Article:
Prayogya: 6 definitions
Prayogya means something in Jainism, Prakrit, Hinduism, Sanskrit. If you want to know the exact meaning, history, etymology or English translation of this term then check out the descriptions on this page. Add your comment or reference to a book if you want to contribute to this summary article.
General definition (in Jainism)Source: The University of Sydney: A study of the Twelve Reflections
Prāyogya (प्रायोग्य) refers to “that which is fit” (for hell), according to the 11th century Jñānārṇava, a treatise on Jain Yoga in roughly 2200 Sanskrit verses composed by Śubhacandra.—Accordingly, “They fall from that place [and] immediately they enter the Rasātala hell. They roam about the whole world like the wind [and] they fall down into the Naraka hell.—[com.—Having created (kṛtvā) the bondage of karma fit for hell (narakaprāyogyakarmabandhaṃ), they go (gacchanti) into the Naraka hell (narakamadhye)—such is the meaning]”.
Jainism is an Indian religion of Dharma whose doctrine revolves around harmlessness (ahimsa) towards every living being. The two major branches (Digambara and Svetambara) of Jainism stimulate self-control (or, shramana, ‘self-reliance’) and spiritual development through a path of peace for the soul to progess to the ultimate goal.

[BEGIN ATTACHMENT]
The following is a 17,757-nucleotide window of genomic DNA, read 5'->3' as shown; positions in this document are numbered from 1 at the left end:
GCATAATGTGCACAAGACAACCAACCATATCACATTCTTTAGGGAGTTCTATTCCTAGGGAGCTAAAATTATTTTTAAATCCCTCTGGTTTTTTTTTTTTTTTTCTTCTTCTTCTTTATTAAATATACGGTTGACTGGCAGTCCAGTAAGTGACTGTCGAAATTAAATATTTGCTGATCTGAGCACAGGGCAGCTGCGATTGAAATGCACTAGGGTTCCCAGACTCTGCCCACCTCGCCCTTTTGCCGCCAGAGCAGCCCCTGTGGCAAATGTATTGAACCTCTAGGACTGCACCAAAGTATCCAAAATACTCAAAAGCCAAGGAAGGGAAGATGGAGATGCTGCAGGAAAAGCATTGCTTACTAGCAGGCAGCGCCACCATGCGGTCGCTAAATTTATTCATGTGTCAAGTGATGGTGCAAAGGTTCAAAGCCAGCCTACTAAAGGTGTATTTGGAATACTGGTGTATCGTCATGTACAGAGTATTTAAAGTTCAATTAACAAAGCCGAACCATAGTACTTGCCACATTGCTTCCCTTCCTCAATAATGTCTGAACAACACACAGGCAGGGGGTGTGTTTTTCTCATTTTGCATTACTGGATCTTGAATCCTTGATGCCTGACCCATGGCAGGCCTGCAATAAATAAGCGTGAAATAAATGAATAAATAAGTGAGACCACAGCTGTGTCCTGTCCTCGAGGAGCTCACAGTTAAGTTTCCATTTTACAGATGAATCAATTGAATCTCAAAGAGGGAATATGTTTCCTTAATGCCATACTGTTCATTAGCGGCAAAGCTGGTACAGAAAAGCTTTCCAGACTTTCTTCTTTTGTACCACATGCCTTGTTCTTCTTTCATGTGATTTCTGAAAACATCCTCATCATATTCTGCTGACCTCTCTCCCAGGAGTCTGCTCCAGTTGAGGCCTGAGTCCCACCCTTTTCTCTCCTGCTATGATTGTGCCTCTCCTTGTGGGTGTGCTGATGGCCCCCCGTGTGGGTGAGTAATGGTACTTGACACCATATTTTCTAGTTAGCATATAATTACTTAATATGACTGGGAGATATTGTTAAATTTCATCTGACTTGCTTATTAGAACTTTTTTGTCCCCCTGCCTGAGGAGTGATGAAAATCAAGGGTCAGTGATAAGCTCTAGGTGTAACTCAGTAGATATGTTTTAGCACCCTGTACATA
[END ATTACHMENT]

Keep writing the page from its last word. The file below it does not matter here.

Languages of India and abroad
Sanskrit dictionarySource: DDSA: The practical Sanskrit-English dictionary
Prayogya (प्रयोग्य).—A horse or any animal harnessed to a carriage, draught animal; Ch. Up.
Derivable forms: prayogyaḥ (प्रयोग्यः).Source: Cologne Digital Sanskrit Dictionaries: Monier-Williams Sanskrit-English Dictionary
Prayogya (प्रयोग्य):—[from prayogin > pra-yuj] m. any animal harnessed to a carriage, draught animal, [Chāndogya-upaniṣad]Source: DDSA: Paia-sadda-mahannavo; a comprehensive Prakrit Hindi dictionary (S)
Prāyogya (प्रायोग्य) in the Sanskrit language is related to the Prakrit word: Pāugga.
[Sanskrit to German]
Sanskrit, also spelled संस्कृतम् (saṃskṛtam), is an ancient language of India commonly seen as the grandmother of the Indo-European language family (even English!). Closely allied with Prakrit and Pali, Sanskrit is more exhaustive in both grammar and terms and has the most extensive collection of literature in the world, greatly surpassing its sister-languages Greek and Latin.
See also (Relevant definitions)
Ends with: Narakaprayogya.
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